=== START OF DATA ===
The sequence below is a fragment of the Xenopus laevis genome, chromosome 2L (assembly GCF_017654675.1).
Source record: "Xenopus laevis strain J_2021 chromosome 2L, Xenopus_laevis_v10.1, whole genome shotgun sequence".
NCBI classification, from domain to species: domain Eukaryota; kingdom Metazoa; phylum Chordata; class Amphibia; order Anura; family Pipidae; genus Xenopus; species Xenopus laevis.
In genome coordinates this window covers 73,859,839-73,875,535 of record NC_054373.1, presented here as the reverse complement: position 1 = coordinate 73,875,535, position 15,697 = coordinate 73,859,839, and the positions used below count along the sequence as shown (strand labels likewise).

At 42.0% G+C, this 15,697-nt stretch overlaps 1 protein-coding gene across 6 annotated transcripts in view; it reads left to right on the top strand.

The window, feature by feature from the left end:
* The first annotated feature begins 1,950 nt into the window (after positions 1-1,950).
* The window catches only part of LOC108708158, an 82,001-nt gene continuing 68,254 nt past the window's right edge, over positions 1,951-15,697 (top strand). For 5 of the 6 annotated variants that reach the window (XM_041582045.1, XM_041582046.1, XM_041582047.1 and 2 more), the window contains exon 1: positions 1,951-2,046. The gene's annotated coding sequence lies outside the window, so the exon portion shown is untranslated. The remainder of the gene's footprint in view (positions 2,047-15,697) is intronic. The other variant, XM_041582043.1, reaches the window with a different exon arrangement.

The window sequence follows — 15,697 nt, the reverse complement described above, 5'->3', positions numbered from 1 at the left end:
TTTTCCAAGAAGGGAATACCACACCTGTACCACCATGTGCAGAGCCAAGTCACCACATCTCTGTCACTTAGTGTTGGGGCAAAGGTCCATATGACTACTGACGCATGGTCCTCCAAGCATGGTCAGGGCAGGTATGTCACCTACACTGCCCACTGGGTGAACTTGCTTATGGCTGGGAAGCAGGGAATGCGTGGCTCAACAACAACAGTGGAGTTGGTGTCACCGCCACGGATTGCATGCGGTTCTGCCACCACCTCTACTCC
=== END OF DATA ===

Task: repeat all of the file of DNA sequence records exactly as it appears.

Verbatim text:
The sequence below is a fragment of the Xenopus laevis genome, chromosome 2L (assembly GCF_017654675.1).
Source record: "Xenopus laevis strain J_2021 chromosome 2L, Xenopus_laevis_v10.1, whole genome shotgun sequence".
NCBI classification, from domain to species: domain Eukaryota; kingdom Metazoa; phylum Chordata; class Amphibia; order Anura; family Pipidae; genus Xenopus; species Xenopus laevis.
In genome coordinates this window covers 73,859,839-73,875,535 of record NC_054373.1, presented here as the reverse complement: position 1 = coordinate 73,875,535, position 15,697 = coordinate 73,859,839, and the positions used below count along the sequence as shown (strand labels likewise).

At 42.0% G+C, this 15,697-nt stretch overlaps 1 protein-coding gene across 6 annotated transcripts in view; it reads left to right on the top strand.

The window, feature by feature from the left end:
* The first annotated feature begins 1,950 nt into the window (after positions 1-1,950).
* The window catches only part of LOC108708158, an 82,001-nt gene continuing 68,254 nt past the window's right edge, over positions 1,951-15,697 (top strand). For 5 of the 6 annotated variants that reach the window (XM_041582045.1, XM_041582046.1, XM_041582047.1 and 2 more), the window contains exon 1: positions 1,951-2,046. The gene's annotated coding sequence lies outside the window, so the exon portion shown is untranslated. The remainder of the gene's footprint in view (positions 2,047-15,697) is intronic. The other variant, XM_041582043.1, reaches the window with a different exon arrangement.

The window sequence follows — 15,697 nt, the reverse complement described above, 5'->3', positions numbered from 1 at the left end:
TTTTCCAAGAAGGGAATACCACACCTGTACCACCATGTGCAGAGCCAAGTCACCACATCTCTGTCACTTAGTGTTGGGGCAAAGGTCCATATGACTACTGACGCATGGTCCTCCAAGCATGGTCAGGGCAGGTATGTCACCTACACTGCCCACTGGGTGAACTTGCTTATGGCTGGGAAGCAGGGAATGCGTGGCTCAACAACAACAGTGGAGTTGGTGTCACCGCCACGGATTGCATGCGGTTCTGCCACCACCTCTACTCC